So I think we need to petition Google to stop calling Chrome a web browser. It’s more of an application suite than a web browser. Microsoft Edge is a web browser. Chrome is so much more than that.

Now this is usually the part where people start chiming in with their edge cases. “But what about [enter some enterprise app that very few people need]” or “But what about [enter feature of Microsoft Word that gDocs doesn’t have that 12 people in the world use]”.

Yes yes I get it. It’s true, not everybody can live 100% Windows/OSX free like I do. Not everybody can get by with a $300 computer. Some people need $2500 computers and expensive, robust applications to do their work. There are some things that you simply cannot do inside the Chrome web browser. But if you’re honest with yourself, you know that that list is small, and getting smaller every day.

How about you? What things do you do in Chrome that 5 years ago you would have been laughed out of town for suggesting it could be done in a web browser? How many of your day to day programs have you been able to replace with Chrome?

17 responses

  1. I always thought of it more as an OS, but maybe application suite is the best term.

    1. Well, it is an OS if you’re using a Chromebook! 🙂

    2. I agree. Chrome is about as much an application suite as Windows is an application suite.

  2. Memory Hog.
    If you run Windows – Internet Explorer is there and turns on – every time
    you get on the Internet.
    THERE IS NO WAY TO UNINSTALL IE.

  3. James, Chromebook user here. Love the chrome. Call it whatever but for me it is everything. I think it is more than a web browser for sure. Perhaps a mini OS.

  4. I particularly loved the suicidal tendency allusion regarding the low spec windows scenario!
    And yes, I’m 99% Chrome OS functional. Android in CrOS may help to resolve that 1% as well.
    Chrome is it’s own environment, not a 2D browser.

  5. I didn’t know about Quip. Thanks for mentioning it.

  6. The inability to do scanning – even with a SANE compatible scanner – is the ONLY thing that keeps me from being 100% Chrome OS. My Samsung XE300M22-B01US Chromebox just flatout gives nothing but a fantastic computing experience.

  7. Well said! I particularly love the Mustang metaphor. Great read!

  8. I’m still amazed by Soundtrap. I never expected to se a full and complex music editor running online. Times have changed, indeed.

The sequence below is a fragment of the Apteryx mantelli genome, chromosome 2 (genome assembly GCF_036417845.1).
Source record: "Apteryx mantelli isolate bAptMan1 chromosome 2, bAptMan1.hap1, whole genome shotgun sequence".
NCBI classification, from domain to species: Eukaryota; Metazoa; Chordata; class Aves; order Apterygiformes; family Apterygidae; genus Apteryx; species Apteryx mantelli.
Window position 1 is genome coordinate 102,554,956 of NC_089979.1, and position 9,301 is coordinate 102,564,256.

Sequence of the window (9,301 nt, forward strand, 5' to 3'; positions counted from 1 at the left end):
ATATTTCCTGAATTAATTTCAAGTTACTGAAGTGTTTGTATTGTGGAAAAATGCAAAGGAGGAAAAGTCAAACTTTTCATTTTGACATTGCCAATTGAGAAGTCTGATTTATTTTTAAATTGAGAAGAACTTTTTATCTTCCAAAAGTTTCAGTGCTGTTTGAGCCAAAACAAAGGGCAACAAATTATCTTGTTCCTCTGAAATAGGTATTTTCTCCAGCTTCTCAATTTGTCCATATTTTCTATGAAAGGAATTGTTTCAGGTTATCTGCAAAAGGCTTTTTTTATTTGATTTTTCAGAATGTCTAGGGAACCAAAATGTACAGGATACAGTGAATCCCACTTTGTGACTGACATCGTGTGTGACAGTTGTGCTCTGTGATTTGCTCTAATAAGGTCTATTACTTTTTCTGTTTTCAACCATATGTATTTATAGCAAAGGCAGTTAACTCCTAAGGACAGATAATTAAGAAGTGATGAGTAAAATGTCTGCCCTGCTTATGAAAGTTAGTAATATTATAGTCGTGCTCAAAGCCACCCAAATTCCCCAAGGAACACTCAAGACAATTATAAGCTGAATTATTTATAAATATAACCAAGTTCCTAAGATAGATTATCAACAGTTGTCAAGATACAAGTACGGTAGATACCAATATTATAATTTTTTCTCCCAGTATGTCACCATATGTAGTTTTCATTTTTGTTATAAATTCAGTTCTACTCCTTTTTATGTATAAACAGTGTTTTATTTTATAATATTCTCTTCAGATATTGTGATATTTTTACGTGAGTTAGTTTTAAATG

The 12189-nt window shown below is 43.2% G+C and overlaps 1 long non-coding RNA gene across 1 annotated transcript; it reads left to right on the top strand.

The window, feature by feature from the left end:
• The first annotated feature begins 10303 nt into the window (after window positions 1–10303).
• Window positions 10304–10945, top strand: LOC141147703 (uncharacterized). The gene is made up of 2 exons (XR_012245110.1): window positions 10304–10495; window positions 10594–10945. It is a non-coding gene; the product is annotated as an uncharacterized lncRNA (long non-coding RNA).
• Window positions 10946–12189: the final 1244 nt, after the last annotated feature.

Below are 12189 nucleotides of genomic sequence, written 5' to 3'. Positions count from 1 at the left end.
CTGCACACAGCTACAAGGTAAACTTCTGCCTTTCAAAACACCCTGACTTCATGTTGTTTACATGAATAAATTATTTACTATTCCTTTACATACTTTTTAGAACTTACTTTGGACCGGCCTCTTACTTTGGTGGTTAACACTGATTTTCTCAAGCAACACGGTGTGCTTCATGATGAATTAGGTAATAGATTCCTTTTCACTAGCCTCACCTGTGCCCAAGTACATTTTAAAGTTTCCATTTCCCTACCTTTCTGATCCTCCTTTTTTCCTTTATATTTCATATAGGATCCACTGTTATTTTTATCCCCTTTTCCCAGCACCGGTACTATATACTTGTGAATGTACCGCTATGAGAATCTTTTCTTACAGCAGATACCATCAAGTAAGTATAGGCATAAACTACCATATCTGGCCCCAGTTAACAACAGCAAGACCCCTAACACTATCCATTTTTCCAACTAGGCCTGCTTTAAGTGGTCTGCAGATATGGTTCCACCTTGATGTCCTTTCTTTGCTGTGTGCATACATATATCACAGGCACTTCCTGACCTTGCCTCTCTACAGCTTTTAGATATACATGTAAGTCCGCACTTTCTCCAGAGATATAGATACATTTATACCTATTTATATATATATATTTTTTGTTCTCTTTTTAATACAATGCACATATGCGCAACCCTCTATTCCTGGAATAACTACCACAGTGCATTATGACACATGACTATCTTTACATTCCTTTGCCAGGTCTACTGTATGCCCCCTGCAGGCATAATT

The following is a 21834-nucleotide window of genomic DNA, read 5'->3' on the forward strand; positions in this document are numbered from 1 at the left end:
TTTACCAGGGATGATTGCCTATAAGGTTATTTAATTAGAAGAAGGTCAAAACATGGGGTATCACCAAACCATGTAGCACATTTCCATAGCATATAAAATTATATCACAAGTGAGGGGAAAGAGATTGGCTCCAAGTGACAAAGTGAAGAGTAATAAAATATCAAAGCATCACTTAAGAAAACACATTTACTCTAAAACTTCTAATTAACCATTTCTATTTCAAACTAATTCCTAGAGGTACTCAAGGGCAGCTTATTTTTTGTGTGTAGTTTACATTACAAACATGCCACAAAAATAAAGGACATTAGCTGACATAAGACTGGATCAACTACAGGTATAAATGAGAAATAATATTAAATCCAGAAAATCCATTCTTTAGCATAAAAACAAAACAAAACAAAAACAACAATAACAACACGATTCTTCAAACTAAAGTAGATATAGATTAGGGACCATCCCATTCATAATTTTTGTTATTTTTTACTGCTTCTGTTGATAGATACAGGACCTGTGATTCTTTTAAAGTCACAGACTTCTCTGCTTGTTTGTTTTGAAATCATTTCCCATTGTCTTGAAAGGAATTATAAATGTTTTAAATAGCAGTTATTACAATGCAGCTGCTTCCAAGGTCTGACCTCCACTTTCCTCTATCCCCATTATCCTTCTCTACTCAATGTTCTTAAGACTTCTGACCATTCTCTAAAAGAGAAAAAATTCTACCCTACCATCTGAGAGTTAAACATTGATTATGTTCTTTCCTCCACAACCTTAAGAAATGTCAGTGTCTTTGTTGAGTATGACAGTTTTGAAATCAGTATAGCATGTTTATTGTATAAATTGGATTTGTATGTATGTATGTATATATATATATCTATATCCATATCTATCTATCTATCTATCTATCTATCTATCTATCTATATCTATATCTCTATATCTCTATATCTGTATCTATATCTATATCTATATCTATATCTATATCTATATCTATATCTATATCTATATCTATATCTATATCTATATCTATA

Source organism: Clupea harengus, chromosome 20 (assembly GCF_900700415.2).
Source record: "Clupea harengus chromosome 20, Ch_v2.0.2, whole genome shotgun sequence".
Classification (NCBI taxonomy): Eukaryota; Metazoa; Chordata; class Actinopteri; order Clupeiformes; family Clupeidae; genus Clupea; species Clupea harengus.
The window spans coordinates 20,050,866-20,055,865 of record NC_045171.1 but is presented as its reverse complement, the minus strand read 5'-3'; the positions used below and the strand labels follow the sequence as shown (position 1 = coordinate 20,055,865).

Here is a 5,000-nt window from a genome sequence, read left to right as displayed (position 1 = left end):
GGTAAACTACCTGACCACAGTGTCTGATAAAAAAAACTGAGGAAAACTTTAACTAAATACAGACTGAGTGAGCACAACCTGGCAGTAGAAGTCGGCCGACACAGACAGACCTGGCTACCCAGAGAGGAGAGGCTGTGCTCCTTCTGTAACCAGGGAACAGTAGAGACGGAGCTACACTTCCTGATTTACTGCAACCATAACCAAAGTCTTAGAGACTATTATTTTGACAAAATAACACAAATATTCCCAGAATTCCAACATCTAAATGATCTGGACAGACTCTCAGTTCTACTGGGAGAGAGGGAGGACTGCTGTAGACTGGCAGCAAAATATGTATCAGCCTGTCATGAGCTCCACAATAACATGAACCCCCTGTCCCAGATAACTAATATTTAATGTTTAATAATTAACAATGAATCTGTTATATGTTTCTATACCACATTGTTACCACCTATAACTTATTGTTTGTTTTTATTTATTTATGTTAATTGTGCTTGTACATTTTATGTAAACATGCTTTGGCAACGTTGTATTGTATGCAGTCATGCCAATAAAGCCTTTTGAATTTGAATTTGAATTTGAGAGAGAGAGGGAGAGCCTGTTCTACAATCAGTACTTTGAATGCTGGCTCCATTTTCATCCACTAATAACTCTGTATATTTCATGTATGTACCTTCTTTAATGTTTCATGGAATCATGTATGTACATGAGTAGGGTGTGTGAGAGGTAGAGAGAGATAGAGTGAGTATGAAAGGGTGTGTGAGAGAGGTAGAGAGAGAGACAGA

9. Good article and mostly agree. Still very hampered by lack of an easy-to-use PDF editor (for highlighting/annotating and saving PDFs locally). Otherwise love my 2015 Toshiba Chromebook 2 with I3, Full HD, backlit keyboard and ability to upgrade SSD. Adding Crouton in a window let’s me also run Firefox, Abiword, etc. in a window, almost like a native application.

  10. I agree that chrome does a lot. But what of the things you mentioned can’t you do in Edge? Or Firefox? Chrome is no better or worse than any other web browser 🙂

    1. You’re right, the things I mentioned can be done in edge. I should have talked more about Chrome apps and extensions

  11. Great points. I have an expensive Windows computer with 16 GB’s of RAM and a 4K monitor, but I find myself more often than not on my Acre 15.6 HD Chromebook more often than not. When I’m on my Windows desktop computer, I rarely use anything outside of Chrome, except for my favorite music player Foobar2000. You’re so right. Things have changed dramatically in recent years. I don’t miss those old limitations. Another Chrome OS positive is that it is virtually fool-proof. I bought one for my 67 year old mom and I literally haven’t had to “fix” her computer in years! No anti-virus updates and renewals is a big burden lifted off my shoulders. She has occasional questions, but she’s a real whiz on that thing! The simplicity of Chrome is nothing to scoff at. At this point, I’d be lost without it – and so would my mom.

  12. My Chromebook has completely replaced all my windows based PCs. I don’t miss them at all. The addition of Android apps were the final addition chrome books needed. it is truly spectacular to run apps and chrome os side by side!!!

  13. As for memory problems it has for a long time been irritating that gmail (mail.google.com) was eating up memory after only a few searches and some navigation. It could use more than 2-3 GB of ram and slow even my 4 and 6 GB chromebooks and -boxes. The solution was to exit the gmail page and start a new page. Now within the last month I believe this memory leak has disappeared.

    Now I hope that the Google Docs memory leak gets fixed too.

    BTW this is not a problem on chromebooks only, but it is more severe on chromebooks, as you cannot install programs to handle your texts, and as Google Docs is preferable to other online text editors.